Planned Workouts Are Short

As I write this, it’s 6:20AM and I just returned from my morning workout. From start to finish, it took me 27 minutes. I love exercise, but mostly because of how I feel after the workout is over.   Whether I workout for an hour, or 27 minutes, I experience the same post-workout benefits: I feel energized, alert, focused, strong, happy, motivated and excited for the day. Because of the increased clarity, creativity and productivity you get with a sweat session, I will also write this article in record time.
The point I want to get across is that keeping fit really does not require a lot of time. I’m not just saying that some is better than none, but that you can actually reach an optimal fitness level in just 20-30 minutes of planned movement, a few times per week.
This morning for example, I did about 7 minutes of warm up exercises to get my heart rate up and increase my range of motion. For the workout, I set my interval times (I use, and highly recommend, the Simple Interval Timer app on my iPhone) for 1 minute and 15 seconds. In that time I did 5 burpees with weight, 5 squats with weight and 5 rows or pulls. I rested until the 1 minute and 15 seconds was up, and went through the circuit 10 times. To finish off, I did a few minutes of bridging (the exercise where you lay on your back with your knees bent and lift your hips off the ground). Finally, I stretched.
While any movement is better than nothing, getting the most out of your workout time takes some planning.   Here are six tips to get fit in record time:
1. Focus on strength exercises. Strength exercises, especially done at heavy loads or in a circuit will get your heart rate up and also stress the cardiovascular system. You will get the benefits of a higher metabolic rate, stronger muscles, better posture, and a fit cardiovascular system.
2. Do multi-joint exercise to get the highest return on investment. In other words, skip the thigh machine and opt for squats, lunges, pushes and pulls.
3. Use your rest time wisely. While you recover between exercises, do light range of motion, core or balance exercises. For example, you can do bridging, single leg balance, or trunk rotations.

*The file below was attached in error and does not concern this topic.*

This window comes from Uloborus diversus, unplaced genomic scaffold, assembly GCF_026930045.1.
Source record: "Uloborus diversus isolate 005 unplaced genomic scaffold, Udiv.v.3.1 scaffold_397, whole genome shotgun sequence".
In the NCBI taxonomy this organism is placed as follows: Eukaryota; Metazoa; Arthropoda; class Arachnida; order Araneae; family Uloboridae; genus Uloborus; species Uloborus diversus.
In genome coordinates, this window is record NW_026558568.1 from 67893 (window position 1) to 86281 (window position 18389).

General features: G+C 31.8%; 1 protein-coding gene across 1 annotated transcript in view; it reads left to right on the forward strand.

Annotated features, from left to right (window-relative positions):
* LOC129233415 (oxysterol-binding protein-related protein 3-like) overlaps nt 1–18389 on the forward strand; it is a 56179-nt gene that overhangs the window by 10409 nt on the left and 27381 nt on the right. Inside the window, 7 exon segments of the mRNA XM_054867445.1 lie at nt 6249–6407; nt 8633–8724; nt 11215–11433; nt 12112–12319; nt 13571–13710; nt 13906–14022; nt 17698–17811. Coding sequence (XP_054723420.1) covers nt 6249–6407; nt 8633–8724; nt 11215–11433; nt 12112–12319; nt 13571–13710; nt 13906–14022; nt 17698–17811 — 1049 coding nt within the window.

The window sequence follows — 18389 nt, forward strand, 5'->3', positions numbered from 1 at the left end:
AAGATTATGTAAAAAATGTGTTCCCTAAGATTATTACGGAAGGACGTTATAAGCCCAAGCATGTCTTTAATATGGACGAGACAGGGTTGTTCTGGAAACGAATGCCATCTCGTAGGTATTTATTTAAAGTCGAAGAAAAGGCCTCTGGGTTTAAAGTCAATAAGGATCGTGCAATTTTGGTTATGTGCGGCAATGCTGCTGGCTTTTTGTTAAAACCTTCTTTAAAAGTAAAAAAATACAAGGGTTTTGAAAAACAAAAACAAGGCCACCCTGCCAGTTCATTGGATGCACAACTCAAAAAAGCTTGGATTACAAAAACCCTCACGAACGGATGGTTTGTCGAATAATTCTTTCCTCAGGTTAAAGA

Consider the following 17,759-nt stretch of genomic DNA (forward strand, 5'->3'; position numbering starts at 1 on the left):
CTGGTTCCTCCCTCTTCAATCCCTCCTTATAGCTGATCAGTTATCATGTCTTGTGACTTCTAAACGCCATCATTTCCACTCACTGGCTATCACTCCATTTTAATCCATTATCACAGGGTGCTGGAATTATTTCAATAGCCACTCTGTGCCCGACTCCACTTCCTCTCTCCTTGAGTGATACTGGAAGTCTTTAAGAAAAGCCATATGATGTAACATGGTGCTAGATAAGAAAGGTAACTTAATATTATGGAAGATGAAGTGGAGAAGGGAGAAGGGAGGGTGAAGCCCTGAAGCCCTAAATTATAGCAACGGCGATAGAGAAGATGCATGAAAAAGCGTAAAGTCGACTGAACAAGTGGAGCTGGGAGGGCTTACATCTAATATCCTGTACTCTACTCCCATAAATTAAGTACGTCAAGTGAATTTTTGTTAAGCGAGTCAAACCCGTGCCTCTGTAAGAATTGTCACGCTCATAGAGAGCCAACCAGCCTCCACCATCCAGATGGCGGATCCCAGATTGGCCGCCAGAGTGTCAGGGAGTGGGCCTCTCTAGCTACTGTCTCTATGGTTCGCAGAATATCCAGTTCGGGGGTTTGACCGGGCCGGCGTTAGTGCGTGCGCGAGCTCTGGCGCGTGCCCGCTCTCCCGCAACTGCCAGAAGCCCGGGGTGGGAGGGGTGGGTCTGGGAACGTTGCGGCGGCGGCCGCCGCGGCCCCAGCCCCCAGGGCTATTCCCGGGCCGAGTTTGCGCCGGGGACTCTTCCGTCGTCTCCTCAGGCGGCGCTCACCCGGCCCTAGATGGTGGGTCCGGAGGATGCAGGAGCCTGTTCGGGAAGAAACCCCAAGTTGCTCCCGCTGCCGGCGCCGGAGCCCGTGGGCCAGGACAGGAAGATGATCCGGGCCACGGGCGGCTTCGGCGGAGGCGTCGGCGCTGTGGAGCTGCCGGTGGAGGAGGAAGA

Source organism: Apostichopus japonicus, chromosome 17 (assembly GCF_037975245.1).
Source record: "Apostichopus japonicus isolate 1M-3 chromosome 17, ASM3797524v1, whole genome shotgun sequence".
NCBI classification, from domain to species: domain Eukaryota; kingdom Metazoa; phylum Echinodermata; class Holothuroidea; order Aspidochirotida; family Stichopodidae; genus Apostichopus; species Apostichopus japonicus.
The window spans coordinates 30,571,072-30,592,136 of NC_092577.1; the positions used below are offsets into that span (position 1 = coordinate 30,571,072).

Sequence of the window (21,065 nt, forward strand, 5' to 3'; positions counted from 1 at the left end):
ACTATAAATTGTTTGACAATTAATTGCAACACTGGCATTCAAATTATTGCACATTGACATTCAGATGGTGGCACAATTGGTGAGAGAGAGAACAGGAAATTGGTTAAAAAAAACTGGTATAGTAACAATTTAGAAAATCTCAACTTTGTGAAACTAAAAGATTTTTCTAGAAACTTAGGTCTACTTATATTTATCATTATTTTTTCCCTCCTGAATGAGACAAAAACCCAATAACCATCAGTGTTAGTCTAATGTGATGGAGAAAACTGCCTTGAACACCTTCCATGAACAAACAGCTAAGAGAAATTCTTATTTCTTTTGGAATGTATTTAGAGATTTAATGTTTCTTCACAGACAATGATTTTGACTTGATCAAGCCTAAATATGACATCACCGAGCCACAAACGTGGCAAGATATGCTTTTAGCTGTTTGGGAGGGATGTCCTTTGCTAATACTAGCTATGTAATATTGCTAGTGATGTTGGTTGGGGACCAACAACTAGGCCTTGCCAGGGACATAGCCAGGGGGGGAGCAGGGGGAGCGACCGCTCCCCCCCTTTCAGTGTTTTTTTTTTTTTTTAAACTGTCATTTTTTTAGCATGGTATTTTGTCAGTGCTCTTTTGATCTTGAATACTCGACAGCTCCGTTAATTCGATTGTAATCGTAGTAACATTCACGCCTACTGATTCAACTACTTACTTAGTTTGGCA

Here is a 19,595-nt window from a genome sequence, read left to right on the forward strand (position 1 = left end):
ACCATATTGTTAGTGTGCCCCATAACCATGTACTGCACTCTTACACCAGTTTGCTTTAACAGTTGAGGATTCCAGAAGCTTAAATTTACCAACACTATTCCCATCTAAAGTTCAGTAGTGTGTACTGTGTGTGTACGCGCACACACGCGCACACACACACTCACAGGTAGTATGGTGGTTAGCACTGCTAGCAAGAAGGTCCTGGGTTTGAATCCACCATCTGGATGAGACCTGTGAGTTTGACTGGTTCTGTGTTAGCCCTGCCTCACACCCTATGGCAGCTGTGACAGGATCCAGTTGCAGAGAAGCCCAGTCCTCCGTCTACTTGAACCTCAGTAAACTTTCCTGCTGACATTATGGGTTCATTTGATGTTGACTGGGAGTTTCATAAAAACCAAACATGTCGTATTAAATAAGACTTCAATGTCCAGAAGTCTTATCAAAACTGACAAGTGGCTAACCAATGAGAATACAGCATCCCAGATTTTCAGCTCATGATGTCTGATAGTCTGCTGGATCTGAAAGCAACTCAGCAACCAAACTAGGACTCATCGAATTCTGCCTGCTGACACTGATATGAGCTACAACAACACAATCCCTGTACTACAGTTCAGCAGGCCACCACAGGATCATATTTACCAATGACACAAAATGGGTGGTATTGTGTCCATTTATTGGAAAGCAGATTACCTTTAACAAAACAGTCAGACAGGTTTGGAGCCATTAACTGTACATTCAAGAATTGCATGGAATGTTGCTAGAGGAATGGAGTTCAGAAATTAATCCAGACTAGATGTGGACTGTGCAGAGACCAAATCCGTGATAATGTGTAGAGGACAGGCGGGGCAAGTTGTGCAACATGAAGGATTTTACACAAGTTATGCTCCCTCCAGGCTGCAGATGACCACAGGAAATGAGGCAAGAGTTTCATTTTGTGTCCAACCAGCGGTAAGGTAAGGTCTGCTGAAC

4. Plan your workout ahead of time. If you don’t have a plan, you’ll likely spend some of your precious workout time wondering what to do, procrastinating, and frankly, wasting your time.
5. Think quality over quantity. Focus on what you’re doing and make the most out of it. Focus on what muscles you’re using, and keep the chatter in your brain geared toward motivating yourself to work hard. Avoid distractions and time-suckers like checking your email or Facebook.
6. Be honest with your ability. If you’re new to exercise, ease into it. If you’re a seasoned gym goer, make sure to challenge yourself. Sometimes we get complacent and lift the same weights over and over again because it’s comfortable. There’s nothing wrong with maintaining, but if you want to improve, it may be time to kick things up a notch. Not all workouts need to be hard, but when you’ve planned a training session, see if you can up the ante. Can you lift slightly heavier? Can you do a more advanced version of an exercise? Just be sure not to sacrifice form. Doing a harder exercise incorrectly is not the goal!
Here’s a short circuit you could try to get started:
1. 8-15 squats (carry weights to increase intensity)
2. 8- 15 push-ups (wall, knees or floor)
3. 8-15 rows or pull-ups (use a band or machine for the row)
Rest 30-60 seconds (practice a single leg balance at this time)
Repeat 3-8 times.
Whether you are busy and don’t have much time to workout, or simply don’t want to spend a lot of your time working out, you can get the benefits of exercise in very little time.   Plan your workouts, focus on basic strength movements and enjoy the benefits of a fit, healthy you!

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